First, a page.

Why I will never sell a product again on eBay, and why you shouldn’t neither.

Sam Hickmann
5 min readNov 4, 2017

I decided to sell my camera. I tried on CraigsList but nobody was interested. I decided to sell it on eBay. Until Yesterday, I only used eBay as a buyer, not a seller.
So here we go, it’s painful (because the UI/UX of the eBay website is awful, welcome back to 1994!) but I manage to list my item. The start price is $2,690 and the “Buy It Now” price is set to $3,499. Then I go to bed.

7 hours of good sleep later, I check my email to discover that my camera has been sold, at $3,499 😍. Awesome! Somebody hit the “Buy It Now” button during the night. It’s a good Friday morning start.

First clue that something is wrong: the buyer sends me an email (using the internal eBay messaging system) asking me pictures of the item from all angles + my Paypal email address.

Why the heck is he asking me to send pictures from different angles to his personal email address when these pictures are already on eBay?

Anyways, I send him the pictures and my Paypal email address, and I start my due diligence on the guy to discover that he created his account in September 2010, he has 63 stars (but no feedback ratings 🤔). He is from Georgia and his name is Jim Rubio.

And then, I receive this on my phone…

Fortunately, I’m interrupted, and I resume on my laptop

Yes, you read right, the name is service@paypal.com but the email address is shipment-invoice@post.com (thing you don’t see if you read the message from your smartphone), there is the eBay logo, and they ask me to ship the product. They supposedly received the payment and they’ve placed a temporary hold on it, until they can verify that the product has shipped.

The amount is wrong ($3,699 instead of $3,499), the guy’s name is now Temmy Paul (instead of Jim Rubio) and the address is in Nevada (instead of Georgia). Actually, the address is an electronics store/warehouse:

To sum up, it’s a big big scam, but it’s bigger than it seems. There are multiple technics used here, from phishing, to identity theft and recel. Let me explain.

Jim Rubio exists, and seems to be a pretty respectable person. He is based in Atlanta, Georgia, owns a music store where he sells bass guitars. His name and his address correspond to the one of the eBay buyer. Even the pseudo seems right: “atlantabassgallery” when his retail store is named “Atlanta Bass Gallery”.

So why did he ask me to send the product to a different person? Why did he ask me to enter the tracking number in eBay before I get the payment? (By the way yes, in eBay, you can enter the tracking number anytime! See below:)

After few hours of thinking, now the machanism is clear, and it’s really frightening because it’s so easy to put together, and it’s vitually impossible to catch the mastermind behind it (let’s call him “the bad guy”).

  1. The bad guy uses a “fake real identity” to open an eBay account. Everything is correct but the email. He uses one that only he has access to.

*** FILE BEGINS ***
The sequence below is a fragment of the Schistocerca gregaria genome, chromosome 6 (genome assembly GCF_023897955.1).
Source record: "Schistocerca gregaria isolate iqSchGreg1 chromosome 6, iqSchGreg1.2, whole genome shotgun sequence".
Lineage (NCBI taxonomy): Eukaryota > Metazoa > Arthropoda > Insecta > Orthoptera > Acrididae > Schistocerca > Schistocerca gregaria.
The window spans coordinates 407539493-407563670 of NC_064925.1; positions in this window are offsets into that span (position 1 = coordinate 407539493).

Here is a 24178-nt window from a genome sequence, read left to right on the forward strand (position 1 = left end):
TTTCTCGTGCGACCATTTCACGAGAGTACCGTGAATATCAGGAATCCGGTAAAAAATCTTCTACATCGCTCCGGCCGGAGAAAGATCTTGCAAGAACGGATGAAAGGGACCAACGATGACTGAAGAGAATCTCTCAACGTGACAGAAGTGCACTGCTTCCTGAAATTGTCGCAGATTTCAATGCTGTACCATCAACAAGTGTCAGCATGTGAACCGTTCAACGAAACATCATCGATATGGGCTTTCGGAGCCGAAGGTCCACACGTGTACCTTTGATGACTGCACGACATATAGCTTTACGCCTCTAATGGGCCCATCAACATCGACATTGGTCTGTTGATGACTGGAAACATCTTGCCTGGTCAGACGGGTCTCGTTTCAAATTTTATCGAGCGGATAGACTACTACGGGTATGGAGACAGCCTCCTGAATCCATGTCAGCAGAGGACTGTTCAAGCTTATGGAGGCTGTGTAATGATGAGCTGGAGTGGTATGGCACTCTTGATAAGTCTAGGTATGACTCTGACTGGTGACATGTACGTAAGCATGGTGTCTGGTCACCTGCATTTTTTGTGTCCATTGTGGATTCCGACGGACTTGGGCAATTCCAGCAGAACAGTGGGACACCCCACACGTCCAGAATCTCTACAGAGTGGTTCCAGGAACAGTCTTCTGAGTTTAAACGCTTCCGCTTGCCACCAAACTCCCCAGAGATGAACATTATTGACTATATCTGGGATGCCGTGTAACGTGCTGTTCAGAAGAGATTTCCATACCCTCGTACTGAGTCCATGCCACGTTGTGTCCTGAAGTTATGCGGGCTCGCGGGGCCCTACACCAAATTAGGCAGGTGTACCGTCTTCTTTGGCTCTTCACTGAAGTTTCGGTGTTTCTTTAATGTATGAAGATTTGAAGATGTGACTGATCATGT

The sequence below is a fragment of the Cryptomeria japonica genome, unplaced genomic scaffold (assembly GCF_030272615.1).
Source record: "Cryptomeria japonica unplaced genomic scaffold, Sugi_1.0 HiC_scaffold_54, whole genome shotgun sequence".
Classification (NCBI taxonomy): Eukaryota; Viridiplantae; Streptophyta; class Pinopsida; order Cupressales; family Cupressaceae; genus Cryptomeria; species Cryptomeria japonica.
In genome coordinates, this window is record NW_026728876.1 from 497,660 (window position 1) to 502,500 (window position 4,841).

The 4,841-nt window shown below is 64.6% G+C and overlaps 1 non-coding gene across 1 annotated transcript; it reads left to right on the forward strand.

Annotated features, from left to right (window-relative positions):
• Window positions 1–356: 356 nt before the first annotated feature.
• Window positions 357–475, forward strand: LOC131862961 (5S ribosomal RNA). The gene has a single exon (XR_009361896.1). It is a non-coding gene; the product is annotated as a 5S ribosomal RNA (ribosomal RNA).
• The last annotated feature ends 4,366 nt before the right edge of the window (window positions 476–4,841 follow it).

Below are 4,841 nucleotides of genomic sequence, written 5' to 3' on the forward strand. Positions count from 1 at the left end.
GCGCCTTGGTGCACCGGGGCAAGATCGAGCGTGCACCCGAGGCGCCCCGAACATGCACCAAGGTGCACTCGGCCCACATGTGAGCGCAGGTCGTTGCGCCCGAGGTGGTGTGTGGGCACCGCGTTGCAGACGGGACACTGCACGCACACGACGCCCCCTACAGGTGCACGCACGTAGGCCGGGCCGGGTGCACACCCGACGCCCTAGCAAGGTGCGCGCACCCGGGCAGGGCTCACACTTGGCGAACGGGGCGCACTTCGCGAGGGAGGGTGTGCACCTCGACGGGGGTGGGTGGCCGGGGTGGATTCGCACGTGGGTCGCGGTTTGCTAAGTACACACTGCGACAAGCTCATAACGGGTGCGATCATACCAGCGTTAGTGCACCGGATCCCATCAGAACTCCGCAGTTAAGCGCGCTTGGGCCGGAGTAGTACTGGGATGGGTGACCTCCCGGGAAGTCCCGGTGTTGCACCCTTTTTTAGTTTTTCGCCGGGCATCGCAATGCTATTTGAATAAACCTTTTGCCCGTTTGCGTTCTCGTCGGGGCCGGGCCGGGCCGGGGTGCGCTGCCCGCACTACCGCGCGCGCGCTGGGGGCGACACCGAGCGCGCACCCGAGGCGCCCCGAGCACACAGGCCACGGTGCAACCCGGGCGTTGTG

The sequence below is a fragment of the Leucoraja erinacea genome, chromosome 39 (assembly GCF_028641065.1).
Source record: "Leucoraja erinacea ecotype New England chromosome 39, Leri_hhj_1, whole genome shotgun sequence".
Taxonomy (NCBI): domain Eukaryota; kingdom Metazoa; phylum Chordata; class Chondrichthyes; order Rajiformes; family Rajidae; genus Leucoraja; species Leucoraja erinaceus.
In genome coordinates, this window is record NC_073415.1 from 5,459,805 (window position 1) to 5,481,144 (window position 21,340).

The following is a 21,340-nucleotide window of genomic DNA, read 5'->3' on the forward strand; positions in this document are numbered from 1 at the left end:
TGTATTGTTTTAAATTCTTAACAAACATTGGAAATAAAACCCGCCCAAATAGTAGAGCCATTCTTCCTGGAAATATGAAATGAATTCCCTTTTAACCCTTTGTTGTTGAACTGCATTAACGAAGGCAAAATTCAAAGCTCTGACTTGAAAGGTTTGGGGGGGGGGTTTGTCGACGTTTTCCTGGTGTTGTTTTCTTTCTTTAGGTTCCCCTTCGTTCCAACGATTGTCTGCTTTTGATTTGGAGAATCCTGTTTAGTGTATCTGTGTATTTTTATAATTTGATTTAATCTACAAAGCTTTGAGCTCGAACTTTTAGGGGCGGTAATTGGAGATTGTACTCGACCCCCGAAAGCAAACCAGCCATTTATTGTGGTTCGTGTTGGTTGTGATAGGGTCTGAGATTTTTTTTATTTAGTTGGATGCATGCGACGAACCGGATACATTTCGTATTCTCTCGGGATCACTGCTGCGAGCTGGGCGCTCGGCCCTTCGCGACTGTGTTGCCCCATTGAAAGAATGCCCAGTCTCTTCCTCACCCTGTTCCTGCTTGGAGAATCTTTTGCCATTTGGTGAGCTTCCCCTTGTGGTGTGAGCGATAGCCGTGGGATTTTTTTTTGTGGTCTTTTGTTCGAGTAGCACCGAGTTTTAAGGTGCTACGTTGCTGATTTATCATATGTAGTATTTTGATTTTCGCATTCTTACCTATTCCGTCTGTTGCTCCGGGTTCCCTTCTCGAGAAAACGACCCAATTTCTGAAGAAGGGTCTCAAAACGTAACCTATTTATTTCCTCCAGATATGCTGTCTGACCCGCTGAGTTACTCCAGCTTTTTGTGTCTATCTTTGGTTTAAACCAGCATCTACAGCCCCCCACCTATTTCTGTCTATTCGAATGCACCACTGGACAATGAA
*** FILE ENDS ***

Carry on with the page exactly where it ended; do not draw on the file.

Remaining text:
2. He seeks the eBay listing for high-end electronics products.
  3. He hits the “Buy It Now” button to immediately stop the bidding war and create a sense of urgency and excitement in the seller.
  4. He contacts the seller, ask him to send him his Paypal email address via email (by-passing the eBay messaging system)
  5. He sends a fake email (“phishing”), pretending being Paypal/eBay with information that only Paypal/eBay are supposed to have: the name of the buyer, the email of the seller, etc. (He received them via eBay because HE IS the buyer, and via the seller because he simply asked, and the seller sent them because it makes sense, to get paid).

And this is how it is supposed to work from there:

6. The seller sends the product (in Express Overnight Shipment, like specified in the fake email message), goes to eBay to enter the tracking number, and waits for the money to arrive on his Paypal account.

7. The bad guy receives the product, never sends the money.

8. 2 or 3 days after, the seller informs eBay that he has sent the product but never received the money. eBay asks the buyer to send the money to the seller but the buyer — the bad guy — just answers that he never received the product. And that’s true, because remember, the tracking number proves that the product has been sent and deliver… not to the address of the buyer!
The buyer — the bad guy — becomes the victim here… eBay has no reason to blame him.

9. The seller cries 😭. He can do absolutely nothing.

10. The bad guy can now sell 🤑 the product he got for free, and can repeat the scam forever.

Don’t sell on eBay, you’ll never win! Q.E.D.

PS: I’m so shocked by the UI/UX of eBay. How can people trust this system? I just noticed that even the language is sometimes mixed. “Verkaufen”! What does it mean? Is it german?

[Edit Nov 8]: just received 2 emails from eBay saying that the purshase was made without owner’s permission!